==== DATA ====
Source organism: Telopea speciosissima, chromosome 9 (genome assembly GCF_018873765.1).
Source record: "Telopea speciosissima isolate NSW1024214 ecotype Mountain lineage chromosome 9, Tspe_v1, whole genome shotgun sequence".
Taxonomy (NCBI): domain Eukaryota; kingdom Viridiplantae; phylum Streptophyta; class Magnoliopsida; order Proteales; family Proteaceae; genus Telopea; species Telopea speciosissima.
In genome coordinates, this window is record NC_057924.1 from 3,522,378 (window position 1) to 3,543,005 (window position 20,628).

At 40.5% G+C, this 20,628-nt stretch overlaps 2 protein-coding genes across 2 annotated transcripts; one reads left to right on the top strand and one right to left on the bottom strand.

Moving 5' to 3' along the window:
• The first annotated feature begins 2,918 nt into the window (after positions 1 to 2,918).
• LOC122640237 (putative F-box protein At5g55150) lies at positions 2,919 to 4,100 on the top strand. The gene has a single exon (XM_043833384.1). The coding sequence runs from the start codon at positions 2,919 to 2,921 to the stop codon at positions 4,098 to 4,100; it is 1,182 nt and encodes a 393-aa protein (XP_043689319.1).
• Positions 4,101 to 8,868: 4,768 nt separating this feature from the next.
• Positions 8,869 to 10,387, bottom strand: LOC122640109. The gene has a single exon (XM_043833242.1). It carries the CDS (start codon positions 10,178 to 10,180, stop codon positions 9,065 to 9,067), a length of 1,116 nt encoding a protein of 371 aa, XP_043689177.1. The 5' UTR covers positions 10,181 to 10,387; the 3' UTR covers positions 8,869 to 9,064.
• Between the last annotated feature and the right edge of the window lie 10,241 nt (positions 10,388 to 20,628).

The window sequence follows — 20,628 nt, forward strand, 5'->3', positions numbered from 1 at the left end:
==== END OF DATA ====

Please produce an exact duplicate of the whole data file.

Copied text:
Source organism: Telopea speciosissima, chromosome 9 (genome assembly GCF_018873765.1).
Source record: "Telopea speciosissima isolate NSW1024214 ecotype Mountain lineage chromosome 9, Tspe_v1, whole genome shotgun sequence".
Taxonomy (NCBI): domain Eukaryota; kingdom Viridiplantae; phylum Streptophyta; class Magnoliopsida; order Proteales; family Proteaceae; genus Telopea; species Telopea speciosissima.
In genome coordinates, this window is record NC_057924.1 from 3,522,378 (window position 1) to 3,543,005 (window position 20,628).

At 40.5% G+C, this 20,628-nt stretch overlaps 2 protein-coding genes across 2 annotated transcripts; one reads left to right on the top strand and one right to left on the bottom strand.

Moving 5' to 3' along the window:
• The first annotated feature begins 2,918 nt into the window (after positions 1 to 2,918).
• LOC122640237 (putative F-box protein At5g55150) lies at positions 2,919 to 4,100 on the top strand. The gene has a single exon (XM_043833384.1). The coding sequence runs from the start codon at positions 2,919 to 2,921 to the stop codon at positions 4,098 to 4,100; it is 1,182 nt and encodes a 393-aa protein (XP_043689319.1).
• Positions 4,101 to 8,868: 4,768 nt separating this feature from the next.
• Positions 8,869 to 10,387, bottom strand: LOC122640109. The gene has a single exon (XM_043833242.1). It carries the CDS (start codon positions 10,178 to 10,180, stop codon positions 9,065 to 9,067), a length of 1,116 nt encoding a protein of 371 aa, XP_043689177.1. The 5' UTR covers positions 10,181 to 10,387; the 3' UTR covers positions 8,869 to 9,064.
• Between the last annotated feature and the right edge of the window lie 10,241 nt (positions 10,388 to 20,628).

The window sequence follows — 20,628 nt, forward strand, 5'->3', positions numbered from 1 at the left end: